2-POINT CONVERSION: Lined up wide right and ran a slant against Tim Jennings, catching the ball in the end zone.

Morris Claiborne learns from touchdown mistake

October, 3, 2012
IRVING, Texas – Morris Claiborne gave up the first touchdown of his career when he was beaten by Chicago’s Devin Hester for a 34-yard touchdown in the third quarter.

“It was all on me,” Claiborne said. “I feel like we had a good call up at that time. It was just me playing it wrong, playing it outside when I should’ve been inside. Chalk that up as a loss and learn from it and come back stronger the next time.”

Hester put a double move on Claiborne, faking to the outside to create even more room for Jay Cutler to make the throw. When he got to the sideline, secondary coach Jerome Henderson let him know he used the wrong leverage.

“I should’ve been inside from the start,” Claiborne said. “I was lingering outside and I paid for it.”

Claiborne nearly forced his first turnover of the season when he ripped the ball free from wide receiver Alshon Jeffery, but the officials overturned the call on replay. He is waiting for his first interception.

“I’m patiently waiting on that opportunity,” Claiborne said. “I feel like I had a couple of opportunities and missed my chance on it. Just waiting on the right one I guess.”

Postgame audio: Cowboys-Bears

October, 2, 2012

Cowboys QB Tony Romo weighs in on the mistakes and miscues in Monday's loss to the Bears.

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Cowboys coach Jason Garrett said the team did not take care of the ball and made too many mistakes to win.

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Cowboys LB Sean Lee discusses the play of the defense, focusing on their mistakes during the bye week and more.

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Cowboys WR Dez Bryant says DB Charles Tillman made a good play when he interecepted Tony Romo's pass.

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Cowboys TE Jason Witten says he is not worried about the offense, but is frustrated with the lack of execution.

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Cowboys owner Jerry Jones says he is disappointed with the loss to the Bears and surprised the team didn't play better.

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A Look Back: How the Bears slowed Ware

October, 2, 2012
IRVING, Texas -- Raise your hand if you thought DeMarcus Ware would be able to make Jay Cutler cuss out his left tackle J'Marcus Webb even more than he did a few weeks ago on Monday?

Cowboys LB Sean Lee discusses the play of the defense, focusing on their mistakes during the bye week and more.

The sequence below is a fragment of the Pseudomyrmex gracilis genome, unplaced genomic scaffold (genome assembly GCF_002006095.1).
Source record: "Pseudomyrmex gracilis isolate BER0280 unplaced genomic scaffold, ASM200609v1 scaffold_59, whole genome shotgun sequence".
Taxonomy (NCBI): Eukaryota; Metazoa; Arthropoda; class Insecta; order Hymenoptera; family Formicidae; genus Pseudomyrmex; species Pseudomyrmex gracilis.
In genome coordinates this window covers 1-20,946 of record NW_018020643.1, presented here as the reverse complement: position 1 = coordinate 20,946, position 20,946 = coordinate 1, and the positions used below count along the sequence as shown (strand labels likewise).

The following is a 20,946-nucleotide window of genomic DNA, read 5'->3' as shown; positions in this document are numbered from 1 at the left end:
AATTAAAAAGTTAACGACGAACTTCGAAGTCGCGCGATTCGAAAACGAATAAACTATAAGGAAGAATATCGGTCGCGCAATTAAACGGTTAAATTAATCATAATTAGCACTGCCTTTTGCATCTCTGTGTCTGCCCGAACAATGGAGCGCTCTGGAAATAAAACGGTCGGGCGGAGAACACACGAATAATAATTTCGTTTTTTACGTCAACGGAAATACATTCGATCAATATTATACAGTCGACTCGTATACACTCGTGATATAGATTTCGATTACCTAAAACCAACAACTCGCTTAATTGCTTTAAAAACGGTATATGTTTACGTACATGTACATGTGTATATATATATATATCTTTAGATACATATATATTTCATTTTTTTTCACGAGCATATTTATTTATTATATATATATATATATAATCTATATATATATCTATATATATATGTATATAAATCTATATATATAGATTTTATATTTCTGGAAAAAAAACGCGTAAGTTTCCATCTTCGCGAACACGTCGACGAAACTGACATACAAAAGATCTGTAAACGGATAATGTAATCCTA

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In this week’s Look Back, Chicago did its best to make sure Ware would be contained.

Of the seven possessions by Chicago (not including the two kneel downs and a three-and-out when the score was 34-10), the Bears made sure they knew where Ware was and mostly made sure Cutler got rid of the ball. The one time he didn’t Ware had his sack and fumble by chasing Cutler down from behind.

Ware has seen a backup tackle (Seattle was without Russell Okung) and a picked-on tackle in Webb and he has only been OK. His sack/fumble of Cutler on Monday was a huge play that gets lost when Tony Romo is intercepted (or fumbled) on the next play and is returned for a touchdown by Lance Briggs

Ware was singled up with Webb or right tackle Gabe Carimi 14 times in his pass rush. Seven times they gave some sort of help to the tackles with either a tight end or running back. Four times Ware was in coverage. He was off the field for one of Cutler’s passes to take a rest.

On Cutler’s long touchdown to Devin Hester, Ware was singled up by Webb but Cutler was throwing away from Ware and drifted away from any pressure. On Brandon Marshall’s big third-down catch on Brandon Carr, Ware was able to pressure up the middle but it was a quick throw. On Marshall’s 31-yard touchdown, Ware got caught in the wash as he looped inside.

For those of you wanting to believe Ware doesn’t make impact sacks, take a peek at how the Bears made sure they took Ware out of the game with shorter drops and quicker throws.

The secondary struggled to say the least against the Bears. A lot of the attention will go on Carr, but the Bears took advantage of the Cowboys’ safety play.

They were able to work the middle of the field against the Cowboys’ zone coverage to near perfection, especially with Marshall but Alshon Jeffery had his moments too. Gerald Sensabaugh might not want to look at the first drive of the third quarter.

Jeffery worked underneath for 14 yards against Sensabaugh. Marshall got him for 10 more a play later. And on Hester’s touchdown, Sensbaugh jumped an underneath receiver when Danny McCray was already apparently in position.

Hester uses a double move to break free from Morris Claiborne, but the rookie corner looks like he is playing outside leverage and expecting help inside to the post. It wasn’t there.

It wasn’t just Sensabaugh either. Mike Jenkins was beaten by Kellen Davis for a 21-yard pickup on third down with the score 24-10. Davis opened up the corner route by taking Jenkins inside for a few steps. Sensabaugh was in position for that but Jenkins lost contact with Davis, giving up the outside throw.

For those of you wanting Rob Ryan to blitz more, witness Marshall’s 31-yard touchdown. The Cowboys sent seven guys at Cutler, including Claiborne off the corner, and could not get home. Carr got caught up with Davis and McCray underneath, giving Marshall the middle of the field for what could have been the easiest touchdown of his career.

As Jean-Jacques Taylor noted this morning, this was another brutal game for the offense.

Jason Garrett was right about one thing: they were able to pick up yards in the passing game. The protection of Tony Romo was not that bad overall but Henry Melton’s forced pick/fumble that led to Briggs touchdown was a back breaker.

Right guard Mackenzy Bernadeau was beaten to his outside shoulder and caught off balance. He tried to push Melton by as Romo climbed the pocket but Melton was able to poke the ball free. I have a feeling this will be called a fumble after an official review of the play by the league and not an interception even as Romo was looking to flip the ball to Jason Witten.